One can, of course, drive a car that has steel springs and hydraulic dampers on all four wheels – the wheels do bob up and down when driving down the road and manage to stick to the black stuff reasonably well. Over the past 40 years there has been a marked evolution of these suspension systems – up to the point that they are not really simple anymore. However, I still have the distinct belief that all kinds of hydraulically actuated and – more importantly – interconnected suspensions deliver.
Agreed, Moulton’s first effort, the ADO16, was outclassed when the modern hatches of the 1970s – namely the Alfa Romeo Alfasud and VW Golf, not to mention the Citroën GS, came along. But then, Hydrolastic was developed into Hydragas – integrating the major achievements of the 3litre towards more effective damping into a seriously refined setup. Even the much-disliked Allegro (count me in) offers a very decent ride quality from the start, despite Moulton not being happy with the under-developed damping that was installed in the first series. The 3litre and ‘wedge’-Princess can still hold their heads high with regards to ride comfort combined with a sure-footed drive on twisty, bad roads. In a strange way – when trying to ignore the slight floating sensation – they do feel way more modern than they should really do as 40-50 year old classics.
How about Citroën, though – one of Moulton’s big inspirations? Some have claimed that he sort of copied the French Hydropneumatic suspension and created a cheaper to build version of it. That is, of course, rather inaccurate, as he created a very original design by taking some of the best ideas from 2CV (the interconnection) and DS (the hydraulic actuation) and combined them with his own ideas. He did not dismiss Citroën’s efforts though and – to a point – Citroën impoved its own design where it was lacking compared to the British system.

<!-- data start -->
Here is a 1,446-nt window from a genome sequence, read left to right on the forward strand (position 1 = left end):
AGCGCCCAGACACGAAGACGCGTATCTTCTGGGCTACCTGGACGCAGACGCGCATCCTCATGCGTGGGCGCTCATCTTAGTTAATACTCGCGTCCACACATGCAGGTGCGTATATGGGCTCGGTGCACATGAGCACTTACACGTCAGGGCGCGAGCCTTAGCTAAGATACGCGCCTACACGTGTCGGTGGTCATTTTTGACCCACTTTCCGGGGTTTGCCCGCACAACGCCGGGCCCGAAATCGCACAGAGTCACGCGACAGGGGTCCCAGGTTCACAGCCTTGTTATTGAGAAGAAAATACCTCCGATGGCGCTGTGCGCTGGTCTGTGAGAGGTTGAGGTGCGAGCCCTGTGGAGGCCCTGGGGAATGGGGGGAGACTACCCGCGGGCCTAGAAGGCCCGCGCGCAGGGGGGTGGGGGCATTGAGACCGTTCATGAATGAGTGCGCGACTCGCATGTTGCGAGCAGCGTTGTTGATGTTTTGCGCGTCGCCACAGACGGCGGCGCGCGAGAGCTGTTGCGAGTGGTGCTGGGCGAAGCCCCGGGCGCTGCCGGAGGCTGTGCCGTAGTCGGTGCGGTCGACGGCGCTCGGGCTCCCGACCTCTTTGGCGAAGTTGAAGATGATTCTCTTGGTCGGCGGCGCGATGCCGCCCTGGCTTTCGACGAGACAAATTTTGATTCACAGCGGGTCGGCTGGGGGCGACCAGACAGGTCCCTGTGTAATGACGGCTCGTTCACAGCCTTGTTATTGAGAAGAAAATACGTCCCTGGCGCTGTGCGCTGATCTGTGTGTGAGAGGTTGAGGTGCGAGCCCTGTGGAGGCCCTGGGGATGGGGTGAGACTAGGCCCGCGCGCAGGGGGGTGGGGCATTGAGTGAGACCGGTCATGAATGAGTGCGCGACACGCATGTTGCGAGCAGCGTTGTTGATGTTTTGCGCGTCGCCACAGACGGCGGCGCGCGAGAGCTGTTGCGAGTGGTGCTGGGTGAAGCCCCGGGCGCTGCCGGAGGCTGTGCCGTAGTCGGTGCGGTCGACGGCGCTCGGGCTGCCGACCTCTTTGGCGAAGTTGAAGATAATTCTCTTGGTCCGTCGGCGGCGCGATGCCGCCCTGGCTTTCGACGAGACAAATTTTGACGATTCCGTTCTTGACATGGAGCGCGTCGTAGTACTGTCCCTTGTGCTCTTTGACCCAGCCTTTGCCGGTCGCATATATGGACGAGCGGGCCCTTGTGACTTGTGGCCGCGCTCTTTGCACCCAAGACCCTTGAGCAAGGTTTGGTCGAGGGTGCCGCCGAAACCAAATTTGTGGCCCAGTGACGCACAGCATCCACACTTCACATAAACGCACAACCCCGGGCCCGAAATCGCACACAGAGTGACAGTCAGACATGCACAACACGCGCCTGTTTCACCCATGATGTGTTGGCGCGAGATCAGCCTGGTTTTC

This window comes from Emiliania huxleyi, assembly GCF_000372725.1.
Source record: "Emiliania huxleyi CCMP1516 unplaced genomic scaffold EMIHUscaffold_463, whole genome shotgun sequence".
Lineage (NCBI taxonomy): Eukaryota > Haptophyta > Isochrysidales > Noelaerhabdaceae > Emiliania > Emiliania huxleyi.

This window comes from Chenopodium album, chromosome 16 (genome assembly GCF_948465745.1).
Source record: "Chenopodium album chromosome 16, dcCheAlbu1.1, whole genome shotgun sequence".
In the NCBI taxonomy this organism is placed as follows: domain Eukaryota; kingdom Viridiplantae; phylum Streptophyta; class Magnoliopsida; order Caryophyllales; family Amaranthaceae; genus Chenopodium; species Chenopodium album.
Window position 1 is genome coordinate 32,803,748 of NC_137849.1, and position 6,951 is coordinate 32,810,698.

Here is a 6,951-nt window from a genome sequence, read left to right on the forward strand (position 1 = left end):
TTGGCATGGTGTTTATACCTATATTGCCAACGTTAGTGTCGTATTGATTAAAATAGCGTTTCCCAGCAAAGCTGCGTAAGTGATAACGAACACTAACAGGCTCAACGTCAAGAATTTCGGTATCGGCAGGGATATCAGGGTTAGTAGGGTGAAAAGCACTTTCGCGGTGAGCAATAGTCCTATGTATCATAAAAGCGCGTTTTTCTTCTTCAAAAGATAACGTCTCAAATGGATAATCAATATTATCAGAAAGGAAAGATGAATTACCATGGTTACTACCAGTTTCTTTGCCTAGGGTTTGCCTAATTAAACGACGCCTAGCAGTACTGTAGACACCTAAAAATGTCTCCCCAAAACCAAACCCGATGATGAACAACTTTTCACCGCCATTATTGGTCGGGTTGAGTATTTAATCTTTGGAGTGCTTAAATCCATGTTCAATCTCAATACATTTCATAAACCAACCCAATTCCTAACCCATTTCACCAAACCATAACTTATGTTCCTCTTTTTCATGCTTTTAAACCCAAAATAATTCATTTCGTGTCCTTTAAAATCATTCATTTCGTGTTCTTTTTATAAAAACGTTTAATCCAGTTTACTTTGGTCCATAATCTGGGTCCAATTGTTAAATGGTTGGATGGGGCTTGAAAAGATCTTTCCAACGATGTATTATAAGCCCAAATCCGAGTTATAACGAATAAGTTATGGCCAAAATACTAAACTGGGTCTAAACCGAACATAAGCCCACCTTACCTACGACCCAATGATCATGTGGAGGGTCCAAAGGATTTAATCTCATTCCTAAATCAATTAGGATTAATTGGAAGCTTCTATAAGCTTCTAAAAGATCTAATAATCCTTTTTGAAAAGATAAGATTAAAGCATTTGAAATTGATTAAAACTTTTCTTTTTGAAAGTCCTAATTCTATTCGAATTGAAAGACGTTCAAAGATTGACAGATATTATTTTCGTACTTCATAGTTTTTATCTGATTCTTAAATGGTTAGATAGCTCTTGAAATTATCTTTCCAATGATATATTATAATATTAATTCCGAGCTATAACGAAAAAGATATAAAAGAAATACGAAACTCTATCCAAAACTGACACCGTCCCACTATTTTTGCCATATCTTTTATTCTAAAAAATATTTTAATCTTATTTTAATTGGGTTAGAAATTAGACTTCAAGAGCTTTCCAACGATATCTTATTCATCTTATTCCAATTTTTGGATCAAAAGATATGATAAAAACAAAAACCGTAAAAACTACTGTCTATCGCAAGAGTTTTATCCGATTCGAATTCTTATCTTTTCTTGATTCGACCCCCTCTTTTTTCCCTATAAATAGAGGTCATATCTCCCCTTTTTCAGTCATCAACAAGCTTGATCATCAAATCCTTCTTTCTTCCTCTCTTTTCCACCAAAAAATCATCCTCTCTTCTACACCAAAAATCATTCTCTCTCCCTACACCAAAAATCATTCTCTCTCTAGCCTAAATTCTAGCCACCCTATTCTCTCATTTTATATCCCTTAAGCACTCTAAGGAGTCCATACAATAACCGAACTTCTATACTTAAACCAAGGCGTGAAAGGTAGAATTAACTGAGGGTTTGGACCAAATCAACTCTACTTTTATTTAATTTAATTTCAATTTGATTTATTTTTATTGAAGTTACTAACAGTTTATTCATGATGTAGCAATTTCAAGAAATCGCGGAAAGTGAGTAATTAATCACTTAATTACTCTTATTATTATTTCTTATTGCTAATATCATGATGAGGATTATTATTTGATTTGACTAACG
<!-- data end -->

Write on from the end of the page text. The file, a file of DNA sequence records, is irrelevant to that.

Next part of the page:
Enter the Citroën XM: the classic Hydropneumatic suspension was always intended to give the best possible ride comfort, combined with safety and stability under all conditions. Creating a car with inspiring handling characteristics was not a key objective – at least not for the cars that actually went on sale. Already in the 1960s Citroën worked on active anti-roll suspension systems, knowing the weaknesses of the DS all too well. With the XM, a simpler, yet very effective system was introduced: Hydractive. This added the things that made Hydrolastic cars so entertaining to drive – when rushed, the suspension firms up, while still maintaining the virtues of original Hydropneumatic. Reacting to electronic sensors, Hydractive switches between soft and firm damper and spring settings very quickly and seamlessly.
After reading up all sorts of technical information on Hydropneumatic, curiosity got the better of me – and a late XM estate was added to the fleet. Two years and some 20,000 miles on and I am hooked. This is my every-day 3litre! Apart from being driven at the other end, the XM reminds me of the 3litre every day I drive it. As with the old car, it is most relaxing to drive for any kind of distance – and it does not all fall apart when really pressing on on a bad, bendy British B-road.
It is all there, more refined, quieter, faster and more economical, as you’d expect with nearly three decades of development between the two cars. For sure, listening to the baritone of the 3-litre V6 engine in the XM on the open road, it is just missing the view of acres of polished walnut that really keeps me from feeling like I’m driving the old ADO61…
With just 388 estates made with the belt-driven 24-valve engine, I feel really lucky to claim one to be mine.
I was, of course, aware that, for more than a decade, one of the late Dr. Alex Moulton’s favourite cars was a Citroën XM – a saloon, but fitted with the same smooth 24-valve V6 engine as my estate.
Guess what? I think he was right after all!